Luckily for us, the walk was to improve in its second act, as we found ourselves immersed in thick forest, so moist and mossy that I can confidently say that it plays host to the largest array of wild fungi I have ever laid eyes on. There is something magical about mushrooms, no pun intended; something that conjures the image of dancing fairies, playful pixies, and mischievous elves. I spent quite a while stepping off the marked track, and snapping photo after photo of these glossy, albeit probably poisonous, colourful caps.
With another walk done, and no real motivation to add anymore hiking to our day, but still with a great desire to see more of the national park, we hopped back in the car. Despite the fact that we weren’t climbing Mount Snowdon, we figured we should still head to the viewpoint to see just why the park takes its name from it. A picturesque drive, and a couple of photo stops along the way, and we soon arrived. The viewpoint, unsurprisingly, really does have a stunning view, not only of Mount Snowdon, and its sister peaks around it; but down its slopes to the fertile valley and the shining lake cradled within it.
Inspired by the view, we decided to make our way back to our accommodation via the circuit which runs through the Pen-y-Pass. The two hour drive led us through yet more breathtaking scenery, and a few tiny towns, including one lakeside village called, Llanberis, which sports a massive rust covered sword sticking up from its shores; and by massive I mean a good 20 feet high. As we headed through the mountain pass, we stopped several times to admire the crumbling and jutting rocks which edge it. By the time we reached our accommodation once more, its fair to say that we were thoroughly gobsmacked by the sheer undeniable beauty of Wales. Tomorrow we would be visiting one last Welsh destination, before making our way back into the boundries of England, and I knew even then that I would miss this often forgotten land. This beautiful country is a shining example of ‘you’ll never know, if you never go’, and I’m so very glad we came.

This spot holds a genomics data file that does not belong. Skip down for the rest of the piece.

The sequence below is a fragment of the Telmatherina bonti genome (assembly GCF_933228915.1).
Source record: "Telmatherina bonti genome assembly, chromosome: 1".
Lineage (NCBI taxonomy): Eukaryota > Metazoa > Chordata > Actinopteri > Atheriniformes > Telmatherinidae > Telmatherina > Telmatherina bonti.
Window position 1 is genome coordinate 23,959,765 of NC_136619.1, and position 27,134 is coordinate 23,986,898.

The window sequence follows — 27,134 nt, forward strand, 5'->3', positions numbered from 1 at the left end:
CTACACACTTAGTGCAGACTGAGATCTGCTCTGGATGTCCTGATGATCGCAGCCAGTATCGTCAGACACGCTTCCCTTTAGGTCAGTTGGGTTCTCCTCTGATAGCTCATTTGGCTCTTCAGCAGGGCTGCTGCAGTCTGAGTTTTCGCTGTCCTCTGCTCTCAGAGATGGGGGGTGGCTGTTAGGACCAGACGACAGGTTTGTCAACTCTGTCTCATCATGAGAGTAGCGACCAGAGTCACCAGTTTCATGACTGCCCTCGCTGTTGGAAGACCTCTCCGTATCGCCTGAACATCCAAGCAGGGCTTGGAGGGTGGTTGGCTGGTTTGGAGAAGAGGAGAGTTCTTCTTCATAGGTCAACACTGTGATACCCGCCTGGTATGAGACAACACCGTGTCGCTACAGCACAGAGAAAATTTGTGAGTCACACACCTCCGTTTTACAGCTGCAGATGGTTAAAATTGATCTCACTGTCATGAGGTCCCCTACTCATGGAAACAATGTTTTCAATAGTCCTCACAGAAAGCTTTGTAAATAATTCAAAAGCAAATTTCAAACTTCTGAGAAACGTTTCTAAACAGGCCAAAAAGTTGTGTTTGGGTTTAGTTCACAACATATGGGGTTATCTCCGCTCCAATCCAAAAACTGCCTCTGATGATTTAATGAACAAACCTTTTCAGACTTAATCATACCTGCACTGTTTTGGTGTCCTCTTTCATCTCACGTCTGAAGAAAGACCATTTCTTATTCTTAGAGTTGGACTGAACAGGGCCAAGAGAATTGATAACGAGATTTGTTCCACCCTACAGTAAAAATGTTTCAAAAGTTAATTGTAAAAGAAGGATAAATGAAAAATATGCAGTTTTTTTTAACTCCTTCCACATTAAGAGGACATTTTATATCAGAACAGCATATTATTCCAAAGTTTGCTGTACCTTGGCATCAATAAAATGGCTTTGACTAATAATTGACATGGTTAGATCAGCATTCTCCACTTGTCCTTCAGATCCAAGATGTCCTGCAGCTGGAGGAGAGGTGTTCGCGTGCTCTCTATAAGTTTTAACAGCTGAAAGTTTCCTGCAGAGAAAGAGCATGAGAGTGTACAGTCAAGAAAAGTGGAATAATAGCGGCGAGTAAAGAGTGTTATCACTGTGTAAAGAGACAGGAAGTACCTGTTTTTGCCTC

As I thought about our visit to Wales thus far, in the quiet of the evening, my mind found itself pondering Australia’s history since its colonisation. As we travel the UK, it is amusing to pass through the original versions of towns and suburbs that we have at home. Places that were so loved by the British that they desired to dedicate new places on the other side of the world to them by dubbing them with identical names. Australia is so very different to the UK in so many ways, and yet occasionally we reach places and see the connection which inspired the kinship. Southern Wales does, in some places, resemble sections of the Australian state of New South Wales; and Brighton does, if you squint a little, resemble a somewhat less sandy and more gloomy version of the beachside town outside of Melbourne with which it shares a name. By the same token however, suburbs like Doncaster and Stratford, look so very unrelated to their history rich European cousins.
These names were likely given simply to remind homesick colonists of places many months away by ship; a vain attempt to comfort them when faced with the knowledge that they would likely never see these places again. When considered in this way, it is heartbreaking to think that these reminders were often as close as convicts would ever get to their homeland again; prisoners, many of whom only perpetrated minor offences and non violent crimes, who were transported here, and who never gained enough wealth when freed to return. They were fated to walk into towns which sounded like home, but stood lacking in anything or anyone they knew; a haunting alternate reality bereft of family or familiarity. This alone seems enough of a punishment without the added forced labour and harsh conditions they experienced upon their arrival, if they even survived the journey over in the first place. To those who were transported for life, and torn from their home and their families, for little more than stealing a loaf of bread to feed them, this is our pilgrimage in your honour.